On Wednesday I interviewed host of CBS' Face The Nation about the race gap amongst the moderators selected for the 2008 presidential debates. Earlier this month Veteran Newsman Bob Schieffer was announced as the host of the final presidential Debate slated for Oct. 15 from Hofstra University in Hempstead, N.Y.
Here is an excerpt from the interview on The Tavis Smiley Show from PRI which will air nationally on public radio stations over the weekend of September 12th.
Tavis: Bob, it's an honor to have you on this program, Sir.
Bob: Well, thank you so much, Tavis. It's great to be with you, and boy, we've got a campaign here. You know, I was really thinking about retiring last year and folks said, "Don't you really want to be around for one more campaign?" I'm really proud to be here for this one. This has been quite a campaign from the very start and it's going to be interesting from here on in.
Tavis: For Bob Schieffer, what's made it worth sticking around one more time?
Bob: It's just so exciting. I mean, look at all the historical markers here. I mean, it's a cliché to run over them but having said that: to have a woman and an African American being the leading candidates for the Democratic Party. To have a fellow my age, John McCain... that's kind of historic too: 72 years-old out there hitting it everyday, like he's doing. I think it's just a wonderful thing: a good thing for the country. And, I think we have two fine candidates.
Tavis: Let me ask you what I'm sure some will see as a politically incorrect question, maybe too tough, but since you ask tough questions every Sunday, you can handle this. I mean, of course, to cast no aspersion on you but since you mentioned what's made this race so historic -a woman being in it early on and of course having done quite well, 18 million votes or so, an African American, of course, once again this time around in the Presidential debate, with all due respect to you, we have three white males though who are moderating these debates. Might that change sometime in the future?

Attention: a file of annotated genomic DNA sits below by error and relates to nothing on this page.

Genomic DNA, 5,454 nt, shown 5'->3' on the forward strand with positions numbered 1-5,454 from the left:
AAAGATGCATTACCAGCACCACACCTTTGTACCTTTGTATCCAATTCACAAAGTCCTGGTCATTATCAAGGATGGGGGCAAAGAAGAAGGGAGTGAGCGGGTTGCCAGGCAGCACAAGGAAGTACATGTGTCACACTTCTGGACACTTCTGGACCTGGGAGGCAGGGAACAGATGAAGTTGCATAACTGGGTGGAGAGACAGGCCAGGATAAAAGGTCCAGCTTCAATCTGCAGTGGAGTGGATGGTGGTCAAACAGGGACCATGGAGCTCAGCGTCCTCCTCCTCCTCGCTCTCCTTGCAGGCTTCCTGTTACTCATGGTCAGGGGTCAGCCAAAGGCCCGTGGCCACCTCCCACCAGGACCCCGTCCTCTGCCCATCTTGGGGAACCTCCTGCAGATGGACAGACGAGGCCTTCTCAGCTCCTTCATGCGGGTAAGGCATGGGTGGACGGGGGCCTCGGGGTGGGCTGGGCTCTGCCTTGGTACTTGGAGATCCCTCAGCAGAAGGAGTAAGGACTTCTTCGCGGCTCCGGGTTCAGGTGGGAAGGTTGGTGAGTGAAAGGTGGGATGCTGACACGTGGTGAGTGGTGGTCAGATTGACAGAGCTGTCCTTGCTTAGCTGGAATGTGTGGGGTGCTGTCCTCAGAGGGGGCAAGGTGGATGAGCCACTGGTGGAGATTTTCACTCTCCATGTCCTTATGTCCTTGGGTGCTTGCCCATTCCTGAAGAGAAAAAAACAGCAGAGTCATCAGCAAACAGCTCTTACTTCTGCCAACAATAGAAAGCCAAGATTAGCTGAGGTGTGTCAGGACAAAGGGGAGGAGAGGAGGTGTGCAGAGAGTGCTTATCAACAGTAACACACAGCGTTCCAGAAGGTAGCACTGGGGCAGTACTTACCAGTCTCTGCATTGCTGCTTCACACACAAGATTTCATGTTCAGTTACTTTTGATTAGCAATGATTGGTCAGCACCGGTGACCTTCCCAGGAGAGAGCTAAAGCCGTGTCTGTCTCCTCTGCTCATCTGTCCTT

Bob: Yes, it will change at some point in the future as the industry changes at some point in the future. You know, the debate commission made a decision a couple of campaigns back that they would not have the anchors of the evening news broadcasts as the moderators of the debates because they didn't want these debates to become some sort of rivalry deal between the networks: kind of a promotion type of contest. So, they decided that they would not do that. Had I still been anchoring the evening news at CBS I would not be moderating this debate. But I think what it does, Tavis, is it shows you that we need more African Americans in key spots at the networks in reporting spots. We need more women: there are not very many. So, they go to three old white guys. I guess the one thing you could say is that we'll put plenty of emphasis on social security. But I take the point that people have. We ought to see a more diversified group of people here and I guess they did the best they could.
Listen to the excerpt here:
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